Chapter 30 expresses this theme of boundaries on a family level:

במדבר ל:יז אֵלֶּה הַחֻקִּים אֲשֶׁר צִוָּה יְהוָה אֶת מֹשֶׁה בֵּין אִישׁ לְאִשְׁתּוֹ בֵּין אָב לְבִתּוֹ בִּנְעֻרֶיהָ בֵּית אָבִיהָ.
Num 30:17 Those are the laws that YHWH enjoined upon Moses between a man and his wife, and as between a father and his daughter while in her father’s household by reason of her youth.

The word chukim (חקים) here clearly prescribes limits: they are instituted between a man and his wife, between a father and daughter. There is a point beyond which male authority cannot go (once the vow is tacitly accepted) and there is a point beyond which a woman’s vow cannot go (if her father or husband object upon hearing it).[18]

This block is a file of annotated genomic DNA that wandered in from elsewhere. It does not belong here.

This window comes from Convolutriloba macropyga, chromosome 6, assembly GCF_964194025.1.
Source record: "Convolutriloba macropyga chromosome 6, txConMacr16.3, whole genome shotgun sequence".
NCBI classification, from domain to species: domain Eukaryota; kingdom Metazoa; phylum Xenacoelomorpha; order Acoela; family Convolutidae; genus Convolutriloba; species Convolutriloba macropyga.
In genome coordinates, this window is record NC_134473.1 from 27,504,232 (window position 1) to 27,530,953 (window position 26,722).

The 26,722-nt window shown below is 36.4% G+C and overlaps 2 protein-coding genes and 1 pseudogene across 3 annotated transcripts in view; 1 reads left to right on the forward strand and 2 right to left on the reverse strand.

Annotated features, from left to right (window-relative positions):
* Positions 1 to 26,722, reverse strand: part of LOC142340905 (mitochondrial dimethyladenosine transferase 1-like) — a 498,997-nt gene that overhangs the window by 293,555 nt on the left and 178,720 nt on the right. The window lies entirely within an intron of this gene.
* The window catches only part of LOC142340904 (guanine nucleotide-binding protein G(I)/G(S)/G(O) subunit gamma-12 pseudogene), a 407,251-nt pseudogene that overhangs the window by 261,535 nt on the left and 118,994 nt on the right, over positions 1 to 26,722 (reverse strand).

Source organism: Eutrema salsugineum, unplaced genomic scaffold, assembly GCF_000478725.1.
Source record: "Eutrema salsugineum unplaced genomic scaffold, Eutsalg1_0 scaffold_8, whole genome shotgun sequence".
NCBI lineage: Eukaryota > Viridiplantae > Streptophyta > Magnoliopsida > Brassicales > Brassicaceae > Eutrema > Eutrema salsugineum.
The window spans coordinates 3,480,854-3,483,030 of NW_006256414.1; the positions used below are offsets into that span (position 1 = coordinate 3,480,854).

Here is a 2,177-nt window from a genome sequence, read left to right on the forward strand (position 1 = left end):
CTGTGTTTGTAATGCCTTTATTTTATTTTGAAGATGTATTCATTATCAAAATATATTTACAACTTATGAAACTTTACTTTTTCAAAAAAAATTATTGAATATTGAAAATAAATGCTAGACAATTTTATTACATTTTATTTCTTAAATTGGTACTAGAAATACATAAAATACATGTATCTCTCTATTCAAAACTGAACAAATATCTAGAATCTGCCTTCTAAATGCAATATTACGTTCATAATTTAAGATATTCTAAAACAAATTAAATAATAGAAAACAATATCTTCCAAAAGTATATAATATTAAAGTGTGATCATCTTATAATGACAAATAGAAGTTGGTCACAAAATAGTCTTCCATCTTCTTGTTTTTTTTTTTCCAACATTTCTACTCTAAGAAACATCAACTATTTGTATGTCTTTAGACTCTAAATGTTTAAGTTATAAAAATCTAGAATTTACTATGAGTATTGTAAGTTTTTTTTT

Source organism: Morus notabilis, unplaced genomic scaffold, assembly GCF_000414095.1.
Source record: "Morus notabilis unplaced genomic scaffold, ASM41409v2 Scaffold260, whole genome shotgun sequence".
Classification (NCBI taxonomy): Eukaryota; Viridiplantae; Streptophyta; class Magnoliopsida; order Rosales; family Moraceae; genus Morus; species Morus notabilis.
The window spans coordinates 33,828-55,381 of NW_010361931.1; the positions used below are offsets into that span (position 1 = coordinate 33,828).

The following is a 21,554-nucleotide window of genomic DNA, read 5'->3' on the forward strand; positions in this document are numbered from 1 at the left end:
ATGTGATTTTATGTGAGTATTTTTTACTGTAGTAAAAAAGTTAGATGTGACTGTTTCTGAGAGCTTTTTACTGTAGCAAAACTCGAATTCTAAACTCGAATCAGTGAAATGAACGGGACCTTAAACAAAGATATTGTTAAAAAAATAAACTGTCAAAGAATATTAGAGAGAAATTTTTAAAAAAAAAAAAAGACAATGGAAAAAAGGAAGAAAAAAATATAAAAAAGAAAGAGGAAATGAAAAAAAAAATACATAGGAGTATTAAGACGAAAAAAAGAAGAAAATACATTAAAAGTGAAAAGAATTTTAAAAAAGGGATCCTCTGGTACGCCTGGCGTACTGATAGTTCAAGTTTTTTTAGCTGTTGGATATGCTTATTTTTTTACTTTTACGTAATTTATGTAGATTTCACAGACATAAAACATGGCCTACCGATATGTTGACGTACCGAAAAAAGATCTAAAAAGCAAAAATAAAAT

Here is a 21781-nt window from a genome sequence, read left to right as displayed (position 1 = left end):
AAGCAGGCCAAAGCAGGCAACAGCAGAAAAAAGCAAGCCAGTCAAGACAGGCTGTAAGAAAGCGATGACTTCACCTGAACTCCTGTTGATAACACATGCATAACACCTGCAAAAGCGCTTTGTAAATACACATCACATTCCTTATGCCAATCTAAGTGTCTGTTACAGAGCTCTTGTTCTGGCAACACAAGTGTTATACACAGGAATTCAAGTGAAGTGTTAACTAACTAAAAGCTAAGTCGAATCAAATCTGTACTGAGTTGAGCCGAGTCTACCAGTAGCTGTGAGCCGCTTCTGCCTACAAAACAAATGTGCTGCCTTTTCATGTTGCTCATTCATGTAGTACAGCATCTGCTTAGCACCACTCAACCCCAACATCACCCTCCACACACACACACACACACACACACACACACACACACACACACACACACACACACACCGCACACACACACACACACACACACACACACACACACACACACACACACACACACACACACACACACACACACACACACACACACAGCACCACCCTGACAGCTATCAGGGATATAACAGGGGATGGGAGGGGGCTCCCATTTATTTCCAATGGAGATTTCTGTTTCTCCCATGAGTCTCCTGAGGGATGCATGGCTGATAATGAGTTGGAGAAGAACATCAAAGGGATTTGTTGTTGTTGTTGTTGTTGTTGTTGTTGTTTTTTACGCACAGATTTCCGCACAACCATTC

Controlling Female Subversiveness

Why did the author of Numbers 30 feel the need to remove control of vows from daughters living with their fathers and married women? Claudia Camp argues that Numbers is concerned with the ambiguous status of women in an exclusively male priestly lineage: “they are, by birth, of the ‘right’ lineage and yet, by gender, ‘not-Us’.”[19] The female nazirite is the antithesis of its carefully constructed symbolic world. Her wild hair associates her with that other figure of female subversiveness, the sotah, whose sexuality is the object of male suspicion and desire, and brings her to the very heart of the sanctuary.

The figures of the nazirite and the sotah, coupled together at the beginning of Numbers, articulate the fundamental tensions of the book, namely: